Other newer antioxidants have shown to represent potential therapeutic tools but have been studied only in adult NAFLD[1].

Hepatoprotective agents

The hydrophilic bile acid Ursodeoxycholic acid (UDCA) might antagonize the progression of NAFLD/NASH, through protection of hepatocytes from bile salts-mediated mitochondrial injury, antiapoptotic signaling pathway, and immunomodulatory function[30]. However, conventional doses of UDCA used in a pilot pediatric RCT were not effective on ALT levels and ultrasonographic liver abnormalities[31]. These data have been confirmed also in several adults studies[32]. Presently it is under verification if (potentially risky[33]) higher doses of UDCA may be necessary[1].

Innovative drugs

Summing up, ordinary NAFLD therapeutic approaches reviewed above appear most often unsatisfactory or inadequate both in adults and in children. Table1 summarizes a series of newer treatment targets which have been partially explored in preliminary animal and/or patients studies and may therefore deserve attention for more extensive upcoming investigation in adult and pediatric NAFLD as well.
Table 1

Still not conventional NAFLD treatment targets

Therapeutic target

Pharmacolological treatment

Gut-liver axis


Dyslipidemia/Insulin Resistance

Omega-3 DHA (docosahexaenoic acid)[12]

TNF-α pathway

Pentoxifylline and anti-TNF-α[35]

FXRs pathway

Agonist of the farnesoid X receptor (FXR)[36]

Probiotics and prebiotics

A growing body of evidence[37] shows that the gut microbiota controls obesity and visceral fat storage. Specific variations in gut microbiota in early life may determine a major risk factor of obesity and its complications later in life[38]. Small intestinal bacterial overgrowth (SIBO) (a frequent condition in obese individuals, mainly prompted by slowing of the oro-coecal transit time) may promote NAFLD progression to non-alcoholic steatohepatitis by enhancing intestinal permeability and by favoring absorption of endotoxins with pro-inflammatory and pro-fibrogenetic effects on the liver[39].

Probiotics are live microorganisms which when consumed in adequate amounts, confer an healthy benefit to the host[40]. Gut microbiota manipulation with probiotics in rodents with fatty liver reduces intestinal inflammation and improves the epithelial barrier function[41, 42]. Therefore, probiotics could represent a new effective treatment also in NAFLD human patients. Loguercio and colleagues have shown that probiotics may reduce NAFLD liver injury and may improve liver function tests[43]. The Cochrane review[44] and a subsequent pediatric meta-analysis[3] however have highlighted that probiotics treatment in patients with NAFLD and non alcoholic steatohepatitis could not be recommended because of the lack of randomized clinical trials. More recently a double-blind RCT showed that the treatment with 500 million of Lactobacillus bulgaricus and Streptococcus thermophiles/day in adults with biopsy-proven NAFLD causes a reduction of liver transaminases level[45]. In children, another double-blind RCT study also showed that obese patients with NAFLD (mean age 10.7 years), treated with Lactobacillus GG (12 billion CFU/day for 8 weeks), irrespective of changes in BMI z score and visceral fat, reached a significant decrease (up to normalization in 80% of cases) in alanine aminotransferase and in antipeptidoglycan-polysaccharide antibodies (a SIBO marker). TNF-α serum levels, and bright liver parameters remained quite stable[34].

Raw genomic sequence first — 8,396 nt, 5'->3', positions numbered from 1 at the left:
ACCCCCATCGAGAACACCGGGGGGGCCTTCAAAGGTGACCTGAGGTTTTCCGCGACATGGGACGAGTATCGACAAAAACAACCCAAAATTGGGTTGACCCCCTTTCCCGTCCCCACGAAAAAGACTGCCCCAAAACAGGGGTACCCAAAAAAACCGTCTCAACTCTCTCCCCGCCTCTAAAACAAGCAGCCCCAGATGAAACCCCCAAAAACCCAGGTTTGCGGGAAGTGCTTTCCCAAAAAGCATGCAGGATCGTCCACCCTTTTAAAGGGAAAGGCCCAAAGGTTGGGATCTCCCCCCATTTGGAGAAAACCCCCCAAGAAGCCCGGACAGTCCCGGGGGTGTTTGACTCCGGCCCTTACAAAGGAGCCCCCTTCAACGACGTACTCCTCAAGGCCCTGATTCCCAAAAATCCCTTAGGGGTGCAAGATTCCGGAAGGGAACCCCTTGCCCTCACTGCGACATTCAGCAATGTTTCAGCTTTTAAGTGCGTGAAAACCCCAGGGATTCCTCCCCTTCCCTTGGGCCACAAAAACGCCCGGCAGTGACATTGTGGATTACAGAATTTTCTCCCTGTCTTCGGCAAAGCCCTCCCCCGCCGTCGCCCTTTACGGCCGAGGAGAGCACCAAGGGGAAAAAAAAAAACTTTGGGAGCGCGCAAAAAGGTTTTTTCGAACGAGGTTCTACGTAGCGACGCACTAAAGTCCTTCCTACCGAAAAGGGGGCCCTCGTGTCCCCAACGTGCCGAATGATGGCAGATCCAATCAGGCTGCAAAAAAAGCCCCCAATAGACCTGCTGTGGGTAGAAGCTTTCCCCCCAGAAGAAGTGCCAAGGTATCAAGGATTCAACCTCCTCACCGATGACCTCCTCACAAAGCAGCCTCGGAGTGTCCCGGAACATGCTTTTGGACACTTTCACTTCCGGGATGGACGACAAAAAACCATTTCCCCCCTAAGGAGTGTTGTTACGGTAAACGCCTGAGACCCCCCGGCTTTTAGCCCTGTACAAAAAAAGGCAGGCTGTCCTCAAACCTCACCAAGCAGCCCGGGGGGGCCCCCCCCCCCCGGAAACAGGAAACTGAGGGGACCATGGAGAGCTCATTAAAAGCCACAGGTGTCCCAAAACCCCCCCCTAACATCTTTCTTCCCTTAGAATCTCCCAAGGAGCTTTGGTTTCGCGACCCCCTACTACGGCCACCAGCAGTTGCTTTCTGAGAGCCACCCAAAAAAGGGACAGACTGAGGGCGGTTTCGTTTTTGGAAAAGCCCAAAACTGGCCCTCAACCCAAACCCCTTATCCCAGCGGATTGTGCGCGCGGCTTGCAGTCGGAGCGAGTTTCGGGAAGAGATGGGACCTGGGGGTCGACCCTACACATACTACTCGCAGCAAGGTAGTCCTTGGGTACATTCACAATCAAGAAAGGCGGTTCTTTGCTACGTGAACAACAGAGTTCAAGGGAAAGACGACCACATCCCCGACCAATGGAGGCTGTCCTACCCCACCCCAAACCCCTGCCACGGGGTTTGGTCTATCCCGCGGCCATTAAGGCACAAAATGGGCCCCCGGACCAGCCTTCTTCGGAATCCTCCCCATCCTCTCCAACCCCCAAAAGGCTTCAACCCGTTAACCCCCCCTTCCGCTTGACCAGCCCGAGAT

Prebiotics are non digestible food ingredients that beneficially affect the host by selectively stimulating growth and/or modifying metabolic activity of selected intestinal bacteria[40]. By reducing the risk of obesity and altering the composition of gut microbiota, prebiotics may represent therefore another potential therapeutic approach. Studies in obese rats have shown that prebiotic fibers improve or normalize gut microbiota dysbiosis by increasing Firmicutes and decreasing Bacteroidetes phylae[46]. Gut microbiota modulation is correlated with an improvement of glucose, energy intake, insulin, satiety hormones, hepatic cholesterol, and triglyceride accumulation[45].